ARRANGEMENTS are proceeding which are almost certain to put the jaw-dropping Chrysler Viper on sale in Australia late next year. Although the low-slung, V10-powered coupe is built only in left-hand drive, it is one of two cars for which Chrysler Australia managing director, Judith Wheeler, has received official approval from its United States' head office in Michigan to convert into right-hand drive in Australia. "We submitted separate business cases to the (Chrysler) Corporation for the Viper and the Sebring convertible and both have been approved," Ms Wheeler said.
"We've done our sums carefully and we're satisfied that this is a viable venture provided it is done properly.
"The next step is to choose a company here which can make the (right-hand drive) conversions to the high quality standards we would require." Chrysler Australia has narrowed its choice down to three conversion companies and aims to set a timetable of production to put both cars on sale here late next year. Prices and specifications won't be determined until closer to the on-sale date but expect the 340kW Viper to go on sale here in its premium, high-performance form. Ms Wheeler dismissed the Ford Mustang - which is converted to right-hand drive by Tickford Vehicle Engineering in Melbourne - as the Viper's logical competitor.
"It (the Viper) is a highly aspirational product; I think it would appeal more to the type of customer who wants the performance level of a Porsche or a BMW M3," Ms Wheeler said. And to maintain the Viper's exclusivity, Chrysler would aim at selling less than 100 a year, offered through only a handful of specially appointed dealers.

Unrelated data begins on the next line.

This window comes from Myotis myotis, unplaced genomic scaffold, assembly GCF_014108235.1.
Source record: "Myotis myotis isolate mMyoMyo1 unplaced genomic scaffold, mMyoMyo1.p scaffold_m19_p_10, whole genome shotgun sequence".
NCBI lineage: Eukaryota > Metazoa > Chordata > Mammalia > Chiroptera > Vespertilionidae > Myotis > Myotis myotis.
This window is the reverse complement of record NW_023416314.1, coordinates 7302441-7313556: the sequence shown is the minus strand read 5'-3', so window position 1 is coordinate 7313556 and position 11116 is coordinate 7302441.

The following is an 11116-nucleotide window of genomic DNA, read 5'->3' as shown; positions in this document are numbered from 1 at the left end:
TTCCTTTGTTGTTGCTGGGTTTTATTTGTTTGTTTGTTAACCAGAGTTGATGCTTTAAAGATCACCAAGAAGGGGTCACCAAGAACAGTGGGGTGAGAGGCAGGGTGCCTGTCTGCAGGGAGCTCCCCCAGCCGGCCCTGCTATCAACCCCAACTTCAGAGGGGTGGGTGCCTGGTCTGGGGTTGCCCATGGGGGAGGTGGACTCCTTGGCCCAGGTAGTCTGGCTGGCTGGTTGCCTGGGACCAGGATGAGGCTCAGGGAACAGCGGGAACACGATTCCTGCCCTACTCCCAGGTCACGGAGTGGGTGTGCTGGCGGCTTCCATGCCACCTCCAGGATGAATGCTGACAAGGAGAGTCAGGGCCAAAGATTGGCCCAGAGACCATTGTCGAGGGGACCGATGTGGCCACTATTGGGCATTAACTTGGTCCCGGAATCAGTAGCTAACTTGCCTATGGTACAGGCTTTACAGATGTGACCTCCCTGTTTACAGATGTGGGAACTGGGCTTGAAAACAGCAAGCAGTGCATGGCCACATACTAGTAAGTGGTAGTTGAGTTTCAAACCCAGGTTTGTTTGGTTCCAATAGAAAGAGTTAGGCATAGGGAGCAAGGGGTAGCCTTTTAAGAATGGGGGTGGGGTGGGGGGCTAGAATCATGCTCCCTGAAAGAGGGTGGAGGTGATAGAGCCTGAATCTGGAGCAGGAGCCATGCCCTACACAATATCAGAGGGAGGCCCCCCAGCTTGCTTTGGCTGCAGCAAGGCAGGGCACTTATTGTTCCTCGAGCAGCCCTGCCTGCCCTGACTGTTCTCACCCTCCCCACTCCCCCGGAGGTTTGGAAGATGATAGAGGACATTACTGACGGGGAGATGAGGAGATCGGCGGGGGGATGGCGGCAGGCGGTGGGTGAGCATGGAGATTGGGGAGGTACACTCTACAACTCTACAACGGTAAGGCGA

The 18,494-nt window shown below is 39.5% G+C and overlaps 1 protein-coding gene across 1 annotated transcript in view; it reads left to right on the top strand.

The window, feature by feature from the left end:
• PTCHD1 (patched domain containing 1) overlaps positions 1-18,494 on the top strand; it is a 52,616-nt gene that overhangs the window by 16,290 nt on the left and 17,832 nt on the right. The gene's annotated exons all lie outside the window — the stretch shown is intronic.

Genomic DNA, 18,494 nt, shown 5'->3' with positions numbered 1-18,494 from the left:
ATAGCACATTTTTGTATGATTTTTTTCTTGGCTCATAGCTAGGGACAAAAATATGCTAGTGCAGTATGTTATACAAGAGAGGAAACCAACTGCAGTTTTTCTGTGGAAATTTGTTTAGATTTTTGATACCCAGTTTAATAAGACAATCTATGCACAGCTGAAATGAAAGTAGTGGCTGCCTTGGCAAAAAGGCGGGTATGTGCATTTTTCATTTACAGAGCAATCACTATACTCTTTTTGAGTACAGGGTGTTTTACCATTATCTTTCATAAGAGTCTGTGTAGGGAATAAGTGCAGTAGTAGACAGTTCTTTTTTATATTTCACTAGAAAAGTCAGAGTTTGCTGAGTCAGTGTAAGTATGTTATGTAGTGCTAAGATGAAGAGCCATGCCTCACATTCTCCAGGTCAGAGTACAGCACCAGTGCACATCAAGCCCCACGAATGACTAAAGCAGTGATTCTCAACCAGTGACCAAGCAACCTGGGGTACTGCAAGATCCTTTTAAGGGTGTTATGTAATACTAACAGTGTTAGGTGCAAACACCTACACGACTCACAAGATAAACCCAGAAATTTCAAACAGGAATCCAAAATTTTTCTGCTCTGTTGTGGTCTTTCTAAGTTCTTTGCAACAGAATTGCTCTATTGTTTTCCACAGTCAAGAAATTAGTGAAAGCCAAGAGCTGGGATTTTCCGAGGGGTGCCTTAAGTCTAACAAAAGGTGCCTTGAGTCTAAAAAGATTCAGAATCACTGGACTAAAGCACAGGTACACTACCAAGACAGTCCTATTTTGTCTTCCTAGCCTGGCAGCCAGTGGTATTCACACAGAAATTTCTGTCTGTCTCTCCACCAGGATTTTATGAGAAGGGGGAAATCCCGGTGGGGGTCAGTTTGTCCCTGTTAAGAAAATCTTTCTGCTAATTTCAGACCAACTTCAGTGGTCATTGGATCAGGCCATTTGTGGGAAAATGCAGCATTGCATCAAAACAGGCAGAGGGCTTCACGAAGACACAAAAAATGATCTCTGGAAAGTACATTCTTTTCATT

"That's for obvious reasons; there are only a certain number of dealers who would have the resources and capability of selling this type of car at this price.
"Also there are servicing considerations - the specialised service tools for the Viper costs around US$20,000 a set."
Ms Wheeler scotched media reports that Chrysler's light pick-up trucks and sport utility vehicles - the Dakota, Durango and Dodge RAM - were also under consideration for right-hand drive conversion in Australia. However, she admitted to keeping a close eye on how well sales of the newly released Ford F-series proceed.
You know, somebody actually complimented me on my driving today. They left a little note on the windscreen. It said, 'Parking Fine.'So that was nice.
I remember there being a 'Viper Supercars' site, with an Australian importer who had a couple of RHD coverted Vipers for sale. One was a yellow, '97 RT10 for $250K. The other was the blue with white racing stripes GTS, which did not have a price, but 'please call' which more or less translates to 'if you must ask, you can't afford it'.
A Viper GTS is alerady $90K US, so thats $180K AUD already solely on exchange rates. Minus US margins, add freight, RHD conversion, ADR compliance, etc and you're probably looking at a $200K+ car. RT10 would be a bit cheaper, but still very pricey. Would be cheaper to freight over a Viper V10 crate motor and slap it into a Charger. :D
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Venom S: I read in frodays car bit in the herald sun that the Viper will be sold for 200k. I dont know where you got 90k for Viper in the states I was told tehy were closer to 70k. Maybe if one of our USA members reads this they could tell us?
1999 AU XR8
14.594 @ 94.40mph
152.2RWKW (APS dyno)
Switchable Shift Kit, K&N panel filter, Lukey straight thru mufflers, momo gear and steer,
DBA slotted rotors/Bendix ultimate pads (front), Pioneer MP3 head unit and BA XR carpet mats.
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